“Richard Hagerty’s surrealist paintings reflect symbolic expressions of a genius who was born already knowing how to paint.”
– Jonathan Green
Surrealism is the inspiration for Hagerty’s art, from his early watercolors of the 1970’s to the brilliant oil paintings of today. Surrealism is expansive, psychoanalytical, experimental and pluralistic – a good fit for Hagerty’s world view.
“Surrealism collapses the laws of space and time, permits all synchronicities and juxtapositions and nurtures the logic of the dream. The style of surrealism is a visual language that allows me – a southerner by birth who is also trained in the rigors and disciplines of science – to explore and express my obsessions with deep history, fascination with myth and symbol, and inexhaustible curiosity about color and form.”
Hagerty began painting after he entered Duke University Medical school in 1973. While studying psychiatry, a professor suggested that he sketch his dreams. “I’ve drawn every day since. It is something special that I was meant to do… to find a language in which you can express yourself, hold a mirror to yourself and learn about yourself.”
In the past 15 years, Hagerty has intensified his colors and the dynamic energy of his painting while exploring both new and familiar subjects. “I like to do a lot of different styles, and a big advantage for me is being self-taught, because there are no rules, basically. If I can get just a frame of an image, I can create a picture.”
Richard Hagerty is a polymath, driven in many ways. He paints as a means of understanding the world and his place in it. The imagery that comes out of his mind is surreal, vast, multi-cultural and blended. He spends even more time these days creating art, and sees it as constantly moving forward and evolving.
“Richard ‘Duke’ Hagerty paints the world of dreams. In the tradition of the surrealist movement of the 1920’s and 1930’s, he documents the disinterested play of thoughts in a world devoid of reason. Hagerty does not venture into an interpretation of the deep subconscious like many surrealists, such as Rene Magritte, Yves Tanguy or Salvador Dali. Rather he captures the whimsical fantasies and random expressions of thought absent of all control, in the tradition of Paul Klee and Joan Miro. In this vein Hagerty has brought surrealist expression to bear on the lowcountry scene.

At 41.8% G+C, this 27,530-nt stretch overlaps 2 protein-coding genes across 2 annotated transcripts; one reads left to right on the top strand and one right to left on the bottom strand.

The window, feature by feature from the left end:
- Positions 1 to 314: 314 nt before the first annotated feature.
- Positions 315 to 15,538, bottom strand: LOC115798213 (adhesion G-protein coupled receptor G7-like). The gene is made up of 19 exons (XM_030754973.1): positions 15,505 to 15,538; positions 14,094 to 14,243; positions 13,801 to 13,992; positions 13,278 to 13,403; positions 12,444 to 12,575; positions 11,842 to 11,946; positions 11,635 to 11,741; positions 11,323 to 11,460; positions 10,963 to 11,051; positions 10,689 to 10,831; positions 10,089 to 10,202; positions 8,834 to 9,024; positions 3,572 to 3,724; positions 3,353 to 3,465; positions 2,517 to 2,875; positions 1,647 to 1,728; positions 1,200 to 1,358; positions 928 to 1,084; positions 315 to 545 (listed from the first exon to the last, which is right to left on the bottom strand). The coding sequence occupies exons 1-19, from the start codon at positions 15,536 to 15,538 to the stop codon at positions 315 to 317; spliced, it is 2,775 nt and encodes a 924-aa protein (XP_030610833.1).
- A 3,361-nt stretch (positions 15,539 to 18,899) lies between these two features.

Raised in Charleston, Richard Hagerty received his first introduction to the visual arts through cultural impresario and first female director of The Charleston Museum, Laura Bragg. A mentor and promoter of young talent, Bragg hosted a local salon that Hagerty occasionally attended as a youth in the 1960’s. There, he was made aware of the late-fifteenth and early-sixteenth century Flemish painter Hieronymus Bosch, best known for his extraordinarily individualistic biblical scenes.
In adopting Bosch’s flat style, seen as abandonment of natural lighting, chiaroscuro, and plasticity of form, Hagerty inhabits his paintings with fantastical images that occasionally reflect their original source. Entirely self-taught, his artistic endeavors took new meaning in medical school when he became interested in psycho-analytical dream theory.
Initially working in watercolor, Hagerty has turned his attention to executing large canvases in oil. While these immense paintings are not as intricately painted, nor do they possess the vibrant translucency of his works on paper, they demonstrate the artist’s willingness to address formal abstract compositional theory on a monumental scale. However, his large-scale oils still retain many of the playful characteristics for which he is best known.
Hagerty has been the focus of one-person exhibitions chiefly at the Kraskin Gallery in Atlanta, Georgia and the Jan Goin Gallery in Charleston. He has been featured in exhibitions at the Albany Museum of art in Georgia, the Gibbes Museum of Art in Charleston, and has participated in the Piedmont Arts Festival in Atlanta and the Piccolo Spoleto Festival in Charleston. In 1984 and 1990, his work was chosen for the Piccolo Spoleto poster. His paintings are in numerous private collections in the region and in the collection at the Gibbes Museum of Art.
The realities of a demanding medical career, a large family and an active civic life are the fountainhead for Richard Hagerty’s dreams. Through his paintings, he distills the sober aspects of his life into a highly-personalized fantasy world that appeals to a public grown weary of the harsh realities of the wakeful state.”
Angela D. Mack
Curator, Gibbes Museum of Art